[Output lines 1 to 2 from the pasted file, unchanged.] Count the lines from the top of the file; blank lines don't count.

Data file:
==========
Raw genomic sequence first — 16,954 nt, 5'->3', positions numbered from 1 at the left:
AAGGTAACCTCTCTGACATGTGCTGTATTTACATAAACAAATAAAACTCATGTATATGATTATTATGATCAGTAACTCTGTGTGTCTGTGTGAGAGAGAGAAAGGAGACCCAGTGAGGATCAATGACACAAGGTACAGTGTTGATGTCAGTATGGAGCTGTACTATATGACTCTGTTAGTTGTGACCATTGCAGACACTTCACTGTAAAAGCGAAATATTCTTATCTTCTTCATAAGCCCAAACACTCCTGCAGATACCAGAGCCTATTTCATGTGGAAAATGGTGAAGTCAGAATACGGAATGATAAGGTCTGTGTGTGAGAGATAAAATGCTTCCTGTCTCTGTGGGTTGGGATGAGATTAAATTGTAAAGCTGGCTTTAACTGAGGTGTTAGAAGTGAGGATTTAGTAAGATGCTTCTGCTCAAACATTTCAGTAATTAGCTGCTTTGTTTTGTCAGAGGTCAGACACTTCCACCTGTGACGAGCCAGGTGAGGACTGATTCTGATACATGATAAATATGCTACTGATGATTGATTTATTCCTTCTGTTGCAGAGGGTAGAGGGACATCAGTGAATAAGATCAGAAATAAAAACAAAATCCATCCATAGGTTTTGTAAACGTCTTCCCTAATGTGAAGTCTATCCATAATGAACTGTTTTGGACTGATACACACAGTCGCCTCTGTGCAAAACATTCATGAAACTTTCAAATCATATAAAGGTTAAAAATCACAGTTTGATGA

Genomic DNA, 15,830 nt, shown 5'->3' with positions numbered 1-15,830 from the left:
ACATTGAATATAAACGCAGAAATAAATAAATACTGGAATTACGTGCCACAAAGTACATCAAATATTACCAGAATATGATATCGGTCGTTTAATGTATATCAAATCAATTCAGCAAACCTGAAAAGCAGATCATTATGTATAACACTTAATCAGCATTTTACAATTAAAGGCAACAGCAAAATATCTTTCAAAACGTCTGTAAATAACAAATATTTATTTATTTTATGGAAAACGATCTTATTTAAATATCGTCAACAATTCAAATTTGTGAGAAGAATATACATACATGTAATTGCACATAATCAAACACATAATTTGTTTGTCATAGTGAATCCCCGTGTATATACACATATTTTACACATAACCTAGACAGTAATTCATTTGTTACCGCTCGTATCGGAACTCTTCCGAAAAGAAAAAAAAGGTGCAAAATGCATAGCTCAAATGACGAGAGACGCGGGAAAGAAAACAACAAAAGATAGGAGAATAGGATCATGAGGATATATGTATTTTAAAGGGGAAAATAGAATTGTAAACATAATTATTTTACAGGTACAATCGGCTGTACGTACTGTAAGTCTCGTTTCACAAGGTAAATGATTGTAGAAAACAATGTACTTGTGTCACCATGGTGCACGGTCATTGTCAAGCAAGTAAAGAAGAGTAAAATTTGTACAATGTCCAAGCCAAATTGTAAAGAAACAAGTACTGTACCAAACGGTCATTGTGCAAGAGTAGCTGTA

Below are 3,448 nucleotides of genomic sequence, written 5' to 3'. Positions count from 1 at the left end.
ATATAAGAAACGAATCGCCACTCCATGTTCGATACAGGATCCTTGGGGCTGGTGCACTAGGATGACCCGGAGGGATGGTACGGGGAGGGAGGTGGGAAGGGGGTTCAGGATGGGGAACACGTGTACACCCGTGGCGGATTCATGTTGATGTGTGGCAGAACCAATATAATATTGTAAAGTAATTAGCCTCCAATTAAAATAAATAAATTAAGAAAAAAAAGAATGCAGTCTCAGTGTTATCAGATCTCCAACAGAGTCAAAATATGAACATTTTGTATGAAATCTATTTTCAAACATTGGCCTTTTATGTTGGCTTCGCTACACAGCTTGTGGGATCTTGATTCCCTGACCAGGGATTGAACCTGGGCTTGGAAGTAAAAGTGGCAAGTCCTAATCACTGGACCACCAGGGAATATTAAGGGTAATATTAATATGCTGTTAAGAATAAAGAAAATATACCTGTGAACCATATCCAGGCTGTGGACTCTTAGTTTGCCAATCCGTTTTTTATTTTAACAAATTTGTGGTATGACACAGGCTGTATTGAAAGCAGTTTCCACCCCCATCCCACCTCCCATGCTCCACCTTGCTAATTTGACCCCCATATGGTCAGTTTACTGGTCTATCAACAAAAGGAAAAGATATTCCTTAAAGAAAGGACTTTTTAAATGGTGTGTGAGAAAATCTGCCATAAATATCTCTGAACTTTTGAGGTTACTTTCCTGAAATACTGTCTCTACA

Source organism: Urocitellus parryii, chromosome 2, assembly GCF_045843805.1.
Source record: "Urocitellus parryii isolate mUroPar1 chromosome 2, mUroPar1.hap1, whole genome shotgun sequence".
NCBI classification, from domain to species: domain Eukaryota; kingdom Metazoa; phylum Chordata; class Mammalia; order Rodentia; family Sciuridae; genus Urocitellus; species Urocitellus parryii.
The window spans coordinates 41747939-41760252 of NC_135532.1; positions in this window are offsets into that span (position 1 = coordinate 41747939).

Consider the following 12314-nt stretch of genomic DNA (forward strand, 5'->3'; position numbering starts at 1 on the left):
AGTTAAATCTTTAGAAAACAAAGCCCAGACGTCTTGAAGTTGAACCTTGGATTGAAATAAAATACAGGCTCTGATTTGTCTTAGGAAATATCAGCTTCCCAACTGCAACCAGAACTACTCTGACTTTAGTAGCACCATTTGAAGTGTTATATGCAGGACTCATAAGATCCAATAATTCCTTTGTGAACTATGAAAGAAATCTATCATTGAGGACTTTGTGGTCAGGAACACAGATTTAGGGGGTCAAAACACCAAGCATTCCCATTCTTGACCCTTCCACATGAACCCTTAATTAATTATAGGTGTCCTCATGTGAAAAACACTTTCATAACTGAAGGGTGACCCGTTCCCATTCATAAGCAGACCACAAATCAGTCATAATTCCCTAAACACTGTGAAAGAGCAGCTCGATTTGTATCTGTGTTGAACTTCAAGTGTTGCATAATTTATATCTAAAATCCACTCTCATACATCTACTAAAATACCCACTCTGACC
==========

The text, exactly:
Raw genomic sequence first — 16,954 nt, 5'->3', positions numbered from 1 at the left:
AAGGTAACCTCTCTGACATGTGCTGTATTTACATAAACAAATAAAACTCATGTATATGATTATTATGATCAGTAACTCTGTGTGTCTGTGTGAGAGAGAGAAAGGAGACCCAGTGAGGATCAATGACACAAGGTACAGTGTTGATGTCAGTATGGAGCTGTACTATATGACTCTGTTAGTTGTGACCATTGCAGACACTTCACTGTAAAAGCGAAATATTCTTATCTTCTTCATAAGCCCAAACACTCCTGCAGATACCAGAGCCTATTTCATGTGGAAAATGGTGAAGTCAGAATACGGAATGATAAGGTCTGTGTGTGAGAGATAAAATGCTTCCTGTCTCTGTGGGTTGGGATGAGATTAAATTGTAAAGCTGGCTTTAACTGAGGTGTTAGAAGTGAGGATTTAGTAAGATGCTTCTGCTCAAACATTTCAGTAATTAGCTGCTTTGTTTTGTCAGAGGTCAGACACTTCCACCTGTGACGAGCCAGGTGAGGACTGATTCTGATACATGATAAATATGCTACTGATGATTGATTTATTCCTTCTGTTGCAGAGGGTAGAGGGACATCAGTGAATAAGATCAGAAATAAAAACAAAATCCATCCATAGGTTTTGTAAACGTCTTCCCTAATGTGAAGTCTATCCATAATGAACTGTTTTGGACTGATACACACAGTCGCCTCTGTGCAAAACATTCATGAAACTTTCAAATCATATAAAGGTTAAAAATCACAGTTTGATGA